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2007-09-17          145816


Hardwood,

As you mentioned, most of these things are owned by oil companies and other large corporations.

Why? Well, mainly for the tax breaks. The tax breaks on renewable energy sources are extremely profitable. Neither you nor I owe enough money in taxes to make such an investment profitable to us.

There is an estimated 10% return on the wind will over a period of its life-expectancy. However, with inflation at about 4% per year, these profits quickly begin to disappear.

The real profit in these things comes in the form of tax breaks, which will also disappear in time. For the time being, however, Congress is being very generous.

Oil companies, who make billions of dollars per year at the current price of oil, are now able to keep millions upon millions of tax dollars that would otherwise end up in D.C., by investing a small portion of this money into renewable energy sources.

Believe me, those oil companies don't hire thousands of accountants and lawyers just to provide them with jobs.
They've got this all figured out. And when the tax incentives come to an end, so will the windmills.

Joel ....

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candoarms
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2007-09-18          145820


Dear friends,

I'd like to post some information here for anyone who may be interested.

This comes from the American Wind Energy Association, or the AWEA.

Included here is a study done on the costs of producing wind energy, both with and without the Federal Energy Tax incentitives and Production Tax Cuts.

When removing the federal tax incentives and production tax cuts, the price of producing wind energy nearly doubles. (40% more per kWh)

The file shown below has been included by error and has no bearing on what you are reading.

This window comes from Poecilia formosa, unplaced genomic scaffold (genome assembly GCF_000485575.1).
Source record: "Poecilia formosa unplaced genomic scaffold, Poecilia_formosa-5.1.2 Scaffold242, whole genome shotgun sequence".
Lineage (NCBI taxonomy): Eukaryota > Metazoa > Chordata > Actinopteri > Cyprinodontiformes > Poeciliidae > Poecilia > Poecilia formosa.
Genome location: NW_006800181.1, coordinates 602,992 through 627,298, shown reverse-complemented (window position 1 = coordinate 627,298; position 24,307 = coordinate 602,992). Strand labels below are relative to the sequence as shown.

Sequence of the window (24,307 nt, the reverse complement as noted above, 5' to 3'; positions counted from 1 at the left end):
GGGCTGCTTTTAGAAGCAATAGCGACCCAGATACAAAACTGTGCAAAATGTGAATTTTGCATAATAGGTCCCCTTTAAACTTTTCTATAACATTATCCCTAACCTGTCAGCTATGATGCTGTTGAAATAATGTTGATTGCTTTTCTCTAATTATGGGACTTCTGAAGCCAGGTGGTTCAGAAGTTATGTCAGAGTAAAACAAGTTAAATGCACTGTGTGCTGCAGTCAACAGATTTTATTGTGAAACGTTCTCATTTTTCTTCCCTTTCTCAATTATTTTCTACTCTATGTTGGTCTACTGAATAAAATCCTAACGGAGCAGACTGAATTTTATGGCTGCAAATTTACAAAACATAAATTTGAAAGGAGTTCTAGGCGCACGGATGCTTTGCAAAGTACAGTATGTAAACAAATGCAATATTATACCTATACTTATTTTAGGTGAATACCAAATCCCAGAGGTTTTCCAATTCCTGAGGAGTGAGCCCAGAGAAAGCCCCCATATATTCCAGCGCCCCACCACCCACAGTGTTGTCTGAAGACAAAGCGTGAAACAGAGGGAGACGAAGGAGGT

The most glaring issue here is the Renewable Energy Production Incentive. (REPI)

Corporations who produce electrical power do not qualify for tax cuts.....since they currently pay none. Under the Renewable Energy Legislation, these companies would actually receive a payment from the federal government, which falls under the REPI program.

The REPI program makes the production of electricty from wind energy very profitable, by cutting the cost to the producer by nealy 1/2. Of course, such federal spending programs are never permanent, which places these financing packages at very high risk.

See the link below.

Joel

....


Link:   AWEA -- Wind Energy Production Costs

 
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hardwood
Join Date: Dec 2002
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2007-09-18          145822


Joel; First off please point out to me any statment I made on this thread that the windmills are owned by big oil companies. Second, the website you refer to has a first line that states that the cost to produce wind enegy has dropped by more thn 80% in the past 20 years, surely you find some fault in that too. Third, you must live a miserable life of never stop worring about someone else making more money than you do. that is the drift I get from all your writings. Fourth, My Dad always said, "Never waste your time arguing with someone for who's opinion you have no respect" I think you get my point. Frank. ....